But something was shown to Ezekiel, relating to the same time, and he has declared it in these words: “Now is the end come upon thee, and I will send mine anger upon thee, and will judge thee according to thy ways, and will recompense upon thee all thine abominations. And mine eye shall not spare thee, neither will I have pity: but I will recompense thy ways upon thee, and thine abominations shall be in the midst of thee: and ye shall know that I am the Lord. The morning is come unto thee, O thou that dwellest in the land: the time is come, the day of trouble is near, and not the sounding again of the mountains. Now will I shortly pour out my fury upon thee, and accomplish mine anger upon thee. Behold the day, behold, it is come: the morning is gone forth; the rod hath blossomed, pride hath budded. Violence is risen up into a rod of wickedness: none of them shall remain, nor of their multitude, nor of any of theirs: neither shall there be wailing for them. The time is come, the day draweth near: let not the buyer rejoice, nor the seller mourn; for wrath is upon all the multitude thereof. They shall cast their silver in the streets, and their gold shall be removed: their silver and their gold shall not be able to deliver them in the day of the wrath of the Lord.” Ezekiel 7:3, 4, 7, 8, 10-12, 19.ARSH August 13, 1861, page 85.10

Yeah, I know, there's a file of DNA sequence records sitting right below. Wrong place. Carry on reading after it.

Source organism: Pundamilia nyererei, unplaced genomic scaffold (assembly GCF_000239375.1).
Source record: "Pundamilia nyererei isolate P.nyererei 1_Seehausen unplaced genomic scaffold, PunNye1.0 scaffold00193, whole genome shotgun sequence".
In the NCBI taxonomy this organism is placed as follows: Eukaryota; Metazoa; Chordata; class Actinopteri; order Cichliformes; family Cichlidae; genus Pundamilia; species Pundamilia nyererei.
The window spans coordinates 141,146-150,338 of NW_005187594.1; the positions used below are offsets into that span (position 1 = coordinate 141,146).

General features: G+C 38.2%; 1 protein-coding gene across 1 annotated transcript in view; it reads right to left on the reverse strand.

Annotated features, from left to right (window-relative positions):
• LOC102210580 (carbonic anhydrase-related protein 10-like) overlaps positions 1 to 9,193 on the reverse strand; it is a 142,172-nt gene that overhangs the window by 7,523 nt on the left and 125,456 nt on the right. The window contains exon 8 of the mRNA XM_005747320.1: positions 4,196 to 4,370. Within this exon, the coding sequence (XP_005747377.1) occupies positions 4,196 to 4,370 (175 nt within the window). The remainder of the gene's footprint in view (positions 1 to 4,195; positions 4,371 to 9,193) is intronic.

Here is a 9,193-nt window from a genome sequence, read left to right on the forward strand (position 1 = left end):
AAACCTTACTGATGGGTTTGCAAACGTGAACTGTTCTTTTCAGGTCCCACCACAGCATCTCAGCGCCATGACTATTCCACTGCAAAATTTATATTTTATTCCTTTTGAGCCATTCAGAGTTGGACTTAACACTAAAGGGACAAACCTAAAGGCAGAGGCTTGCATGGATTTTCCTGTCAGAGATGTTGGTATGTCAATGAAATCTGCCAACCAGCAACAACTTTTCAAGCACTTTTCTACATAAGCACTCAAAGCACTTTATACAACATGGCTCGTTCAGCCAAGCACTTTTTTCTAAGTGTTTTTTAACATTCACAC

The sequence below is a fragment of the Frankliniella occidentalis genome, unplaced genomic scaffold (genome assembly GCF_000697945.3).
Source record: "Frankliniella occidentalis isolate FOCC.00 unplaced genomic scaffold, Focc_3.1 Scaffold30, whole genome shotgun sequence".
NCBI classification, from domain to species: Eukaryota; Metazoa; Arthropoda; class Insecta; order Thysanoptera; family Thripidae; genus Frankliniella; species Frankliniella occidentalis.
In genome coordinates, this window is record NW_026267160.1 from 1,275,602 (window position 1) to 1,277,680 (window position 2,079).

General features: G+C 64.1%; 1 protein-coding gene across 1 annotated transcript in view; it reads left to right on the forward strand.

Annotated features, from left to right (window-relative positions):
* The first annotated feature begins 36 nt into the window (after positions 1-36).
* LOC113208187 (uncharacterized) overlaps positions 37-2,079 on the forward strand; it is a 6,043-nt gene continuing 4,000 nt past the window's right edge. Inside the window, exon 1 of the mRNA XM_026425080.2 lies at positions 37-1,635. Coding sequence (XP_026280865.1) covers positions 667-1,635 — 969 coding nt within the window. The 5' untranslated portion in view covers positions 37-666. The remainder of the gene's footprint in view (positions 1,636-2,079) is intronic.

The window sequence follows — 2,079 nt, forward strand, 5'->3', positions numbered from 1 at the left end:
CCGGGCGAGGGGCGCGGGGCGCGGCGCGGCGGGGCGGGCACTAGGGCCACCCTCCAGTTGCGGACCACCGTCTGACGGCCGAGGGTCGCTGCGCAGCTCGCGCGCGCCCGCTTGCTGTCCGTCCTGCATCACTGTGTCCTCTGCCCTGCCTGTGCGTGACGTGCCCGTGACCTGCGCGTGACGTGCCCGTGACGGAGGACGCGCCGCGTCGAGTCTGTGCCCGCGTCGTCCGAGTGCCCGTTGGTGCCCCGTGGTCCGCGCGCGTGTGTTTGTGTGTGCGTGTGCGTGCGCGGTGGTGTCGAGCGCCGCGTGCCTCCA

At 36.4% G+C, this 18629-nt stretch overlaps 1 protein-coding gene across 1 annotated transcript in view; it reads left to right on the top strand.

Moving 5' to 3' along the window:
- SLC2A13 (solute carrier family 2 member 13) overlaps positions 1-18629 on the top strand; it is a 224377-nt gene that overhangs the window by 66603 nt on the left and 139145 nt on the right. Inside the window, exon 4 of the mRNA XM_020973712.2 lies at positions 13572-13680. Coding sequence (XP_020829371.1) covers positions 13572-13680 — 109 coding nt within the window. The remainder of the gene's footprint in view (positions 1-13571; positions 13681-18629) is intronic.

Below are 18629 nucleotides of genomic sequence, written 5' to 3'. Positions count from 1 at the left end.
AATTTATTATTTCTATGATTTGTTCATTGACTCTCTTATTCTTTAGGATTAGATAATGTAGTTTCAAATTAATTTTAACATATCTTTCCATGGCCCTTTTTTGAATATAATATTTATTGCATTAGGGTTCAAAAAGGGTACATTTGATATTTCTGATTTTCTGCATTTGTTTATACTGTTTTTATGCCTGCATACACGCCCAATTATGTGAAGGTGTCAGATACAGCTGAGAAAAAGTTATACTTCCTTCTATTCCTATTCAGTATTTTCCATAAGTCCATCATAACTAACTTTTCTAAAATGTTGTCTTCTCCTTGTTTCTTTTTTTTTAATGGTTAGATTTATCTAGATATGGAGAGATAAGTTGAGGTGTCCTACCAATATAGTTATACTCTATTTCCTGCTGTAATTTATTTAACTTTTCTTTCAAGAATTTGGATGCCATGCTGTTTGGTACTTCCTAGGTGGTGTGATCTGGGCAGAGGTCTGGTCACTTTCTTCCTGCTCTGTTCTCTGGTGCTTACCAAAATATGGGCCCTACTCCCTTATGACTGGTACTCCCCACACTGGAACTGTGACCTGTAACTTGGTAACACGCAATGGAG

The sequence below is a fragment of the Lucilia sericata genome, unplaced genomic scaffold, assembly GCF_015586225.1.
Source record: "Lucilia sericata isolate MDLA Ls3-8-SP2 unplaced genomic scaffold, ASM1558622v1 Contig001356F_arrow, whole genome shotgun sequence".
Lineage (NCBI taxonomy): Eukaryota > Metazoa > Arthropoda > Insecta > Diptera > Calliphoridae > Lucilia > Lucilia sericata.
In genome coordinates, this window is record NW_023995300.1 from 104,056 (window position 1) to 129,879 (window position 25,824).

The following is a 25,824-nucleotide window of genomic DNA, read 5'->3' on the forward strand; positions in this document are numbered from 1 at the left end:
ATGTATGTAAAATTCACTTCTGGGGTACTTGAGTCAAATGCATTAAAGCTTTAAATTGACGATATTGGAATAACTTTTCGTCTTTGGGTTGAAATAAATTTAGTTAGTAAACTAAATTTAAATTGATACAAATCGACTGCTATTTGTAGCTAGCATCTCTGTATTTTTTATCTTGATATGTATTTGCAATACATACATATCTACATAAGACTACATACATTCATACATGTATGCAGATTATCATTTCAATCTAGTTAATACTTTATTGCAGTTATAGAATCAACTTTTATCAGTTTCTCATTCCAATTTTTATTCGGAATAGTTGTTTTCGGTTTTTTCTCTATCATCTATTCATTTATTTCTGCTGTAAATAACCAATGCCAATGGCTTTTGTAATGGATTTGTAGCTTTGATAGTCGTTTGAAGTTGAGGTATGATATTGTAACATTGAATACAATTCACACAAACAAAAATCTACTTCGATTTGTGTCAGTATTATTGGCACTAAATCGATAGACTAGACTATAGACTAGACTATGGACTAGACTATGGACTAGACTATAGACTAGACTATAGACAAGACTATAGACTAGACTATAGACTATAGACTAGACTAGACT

The prophecy of Daniel dwells largely on this subject. Chapters 2, and from 7-12 are occupied with it exclusively. Prominent among his sublime and thrilling declarations, may be noted the following: “And in the days of these kings shall the God of heaven set up a kingdom, which shall never be destroyed; and the kingdom shall not be left to other people, but it shall break in pieces and consume all these kingdoms, and it shall stand forever.” Chap 2:44.ARSH August 13, 1861, page 85.11

    “I beheld till the thrones were cast down, and the Ancient of days did sit, whose garment was white as snow, and the hair of his head like the pure wool: his throne was like the fiery flame, and his wheels as burning fire. A fiery stream issued and came forth from before him: thousand thousands ministered unto him, and ten thousand times ten thousand stood before him: the judgment was set, and the books were opened. I beheld then because of the voice of the great words which the horn spake: I beheld even till the beast was slain, and his body destroyed, and given to the burning flame.” Chap 7:9-11.ARSH August 13, 1861, page 85.12